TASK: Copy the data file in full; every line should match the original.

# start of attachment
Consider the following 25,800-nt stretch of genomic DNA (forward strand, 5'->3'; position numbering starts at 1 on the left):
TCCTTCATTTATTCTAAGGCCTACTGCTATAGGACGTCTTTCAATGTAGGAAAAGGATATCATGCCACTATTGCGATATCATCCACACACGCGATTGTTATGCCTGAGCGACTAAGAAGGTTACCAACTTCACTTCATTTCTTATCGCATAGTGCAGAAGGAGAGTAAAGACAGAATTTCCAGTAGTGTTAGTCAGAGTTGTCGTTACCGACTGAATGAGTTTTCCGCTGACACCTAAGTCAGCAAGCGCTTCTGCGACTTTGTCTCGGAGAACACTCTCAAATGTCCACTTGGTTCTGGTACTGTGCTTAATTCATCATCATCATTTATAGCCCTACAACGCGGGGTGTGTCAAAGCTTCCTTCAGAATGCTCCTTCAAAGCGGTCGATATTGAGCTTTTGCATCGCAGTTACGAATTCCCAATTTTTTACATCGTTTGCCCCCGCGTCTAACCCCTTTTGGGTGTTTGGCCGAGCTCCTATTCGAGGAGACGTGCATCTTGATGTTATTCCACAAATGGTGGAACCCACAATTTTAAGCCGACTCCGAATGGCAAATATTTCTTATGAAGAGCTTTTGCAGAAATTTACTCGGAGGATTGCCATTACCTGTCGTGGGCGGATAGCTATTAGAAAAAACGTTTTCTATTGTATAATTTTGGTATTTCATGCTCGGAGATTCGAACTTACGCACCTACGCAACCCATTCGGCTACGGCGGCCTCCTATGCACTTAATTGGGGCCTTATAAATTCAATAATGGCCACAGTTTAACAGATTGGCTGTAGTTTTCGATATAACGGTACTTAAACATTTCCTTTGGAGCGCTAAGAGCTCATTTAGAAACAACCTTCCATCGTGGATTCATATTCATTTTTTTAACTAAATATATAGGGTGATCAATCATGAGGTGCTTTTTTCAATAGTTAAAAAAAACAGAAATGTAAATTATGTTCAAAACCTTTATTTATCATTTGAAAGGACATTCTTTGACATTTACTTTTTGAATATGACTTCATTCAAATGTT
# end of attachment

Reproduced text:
Consider the following 25,800-nt stretch of genomic DNA (forward strand, 5'->3'; position numbering starts at 1 on the left):
TCCTTCATTTATTCTAAGGCCTACTGCTATAGGACGTCTTTCAATGTAGGAAAAGGATATCATGCCACTATTGCGATATCATCCACACACGCGATTGTTATGCCTGAGCGACTAAGAAGGTTACCAACTTCACTTCATTTCTTATCGCATAGTGCAGAAGGAGAGTAAAGACAGAATTTCCAGTAGTGTTAGTCAGAGTTGTCGTTACCGACTGAATGAGTTTTCCGCTGACACCTAAGTCAGCAAGCGCTTCTGCGACTTTGTCTCGGAGAACACTCTCAAATGTCCACTTGGTTCTGGTACTGTGCTTAATTCATCATCATCATTTATAGCCCTACAACGCGGGGTGTGTCAAAGCTTCCTTCAGAATGCTCCTTCAAAGCGGTCGATATTGAGCTTTTGCATCGCAGTTACGAATTCCCAATTTTTTACATCGTTTGCCCCCGCGTCTAACCCCTTTTGGGTGTTTGGCCGAGCTCCTATTCGAGGAGACGTGCATCTTGATGTTATTCCACAAATGGTGGAACCCACAATTTTAAGCCGACTCCGAATGGCAAATATTTCTTATGAAGAGCTTTTGCAGAAATTTACTCGGAGGATTGCCATTACCTGTCGTGGGCGGATAGCTATTAGAAAAAACGTTTTCTATTGTATAATTTTGGTATTTCATGCTCGGAGATTCGAACTTACGCACCTACGCAACCCATTCGGCTACGGCGGCCTCCTATGCACTTAATTGGGGCCTTATAAATTCAATAATGGCCACAGTTTAACAGATTGGCTGTAGTTTTCGATATAACGGTACTTAAACATTTCCTTTGGAGCGCTAAGAGCTCATTTAGAAACAACCTTCCATCGTGGATTCATATTCATTTTTTTAACTAAATATATAGGGTGATCAATCATGAGGTGCTTTTTTCAATAGTTAAAAAAAACAGAAATGTAAATTATGTTCAAAACCTTTATTTATCATTTGAAAGGACATTCTTTGACATTTACTTTTTGAATATGACTTCATTCAAATGTT